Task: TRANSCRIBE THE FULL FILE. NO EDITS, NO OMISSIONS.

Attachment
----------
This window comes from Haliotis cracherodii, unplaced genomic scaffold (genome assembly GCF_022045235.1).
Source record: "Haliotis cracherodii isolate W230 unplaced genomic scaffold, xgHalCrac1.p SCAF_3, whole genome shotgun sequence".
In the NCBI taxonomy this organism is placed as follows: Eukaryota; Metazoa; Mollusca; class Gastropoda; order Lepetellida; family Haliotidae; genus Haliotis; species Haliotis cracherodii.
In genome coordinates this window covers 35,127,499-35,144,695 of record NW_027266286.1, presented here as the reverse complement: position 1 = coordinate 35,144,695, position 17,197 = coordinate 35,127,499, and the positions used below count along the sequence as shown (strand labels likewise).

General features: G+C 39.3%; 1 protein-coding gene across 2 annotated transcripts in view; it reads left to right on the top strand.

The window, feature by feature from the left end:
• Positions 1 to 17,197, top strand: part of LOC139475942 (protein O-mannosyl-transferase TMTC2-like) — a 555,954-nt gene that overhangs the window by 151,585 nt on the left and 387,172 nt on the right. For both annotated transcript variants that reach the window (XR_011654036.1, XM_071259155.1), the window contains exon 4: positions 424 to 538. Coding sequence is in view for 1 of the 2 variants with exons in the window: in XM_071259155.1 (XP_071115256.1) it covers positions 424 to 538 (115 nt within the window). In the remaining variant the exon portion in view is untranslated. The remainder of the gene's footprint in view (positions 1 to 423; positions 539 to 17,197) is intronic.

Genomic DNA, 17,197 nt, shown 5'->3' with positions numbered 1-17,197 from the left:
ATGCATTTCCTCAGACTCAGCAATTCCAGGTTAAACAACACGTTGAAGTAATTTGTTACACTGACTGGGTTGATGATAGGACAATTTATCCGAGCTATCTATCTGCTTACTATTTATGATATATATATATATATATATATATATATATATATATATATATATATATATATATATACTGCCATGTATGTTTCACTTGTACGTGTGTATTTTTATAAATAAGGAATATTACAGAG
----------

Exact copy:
This window comes from Haliotis cracherodii, unplaced genomic scaffold (genome assembly GCF_022045235.1).
Source record: "Haliotis cracherodii isolate W230 unplaced genomic scaffold, xgHalCrac1.p SCAF_3, whole genome shotgun sequence".
In the NCBI taxonomy this organism is placed as follows: Eukaryota; Metazoa; Mollusca; class Gastropoda; order Lepetellida; family Haliotidae; genus Haliotis; species Haliotis cracherodii.
In genome coordinates this window covers 35,127,499-35,144,695 of record NW_027266286.1, presented here as the reverse complement: position 1 = coordinate 35,144,695, position 17,197 = coordinate 35,127,499, and the positions used below count along the sequence as shown (strand labels likewise).

General features: G+C 39.3%; 1 protein-coding gene across 2 annotated transcripts in view; it reads left to right on the top strand.

The window, feature by feature from the left end:
• Positions 1 to 17,197, top strand: part of LOC139475942 (protein O-mannosyl-transferase TMTC2-like) — a 555,954-nt gene that overhangs the window by 151,585 nt on the left and 387,172 nt on the right. For both annotated transcript variants that reach the window (XR_011654036.1, XM_071259155.1), the window contains exon 4: positions 424 to 538. Coding sequence is in view for 1 of the 2 variants with exons in the window: in XM_071259155.1 (XP_071115256.1) it covers positions 424 to 538 (115 nt within the window). In the remaining variant the exon portion in view is untranslated. The remainder of the gene's footprint in view (positions 1 to 423; positions 539 to 17,197) is intronic.

Genomic DNA, 17,197 nt, shown 5'->3' with positions numbered 1-17,197 from the left:
ATGCATTTCCTCAGACTCAGCAATTCCAGGTTAAACAACACGTTGAAGTAATTTGTTACACTGACTGGGTTGATGATAGGACAATTTATCCGAGCTATCTATCTGCTTACTATTTATGATATATATATATATATATATATATATATATATATATATATATATATATATATATATACTGCCATGTATGTTTCACTTGTACGTGTGTATTTTTATAAATAAGGAATATTACAGAG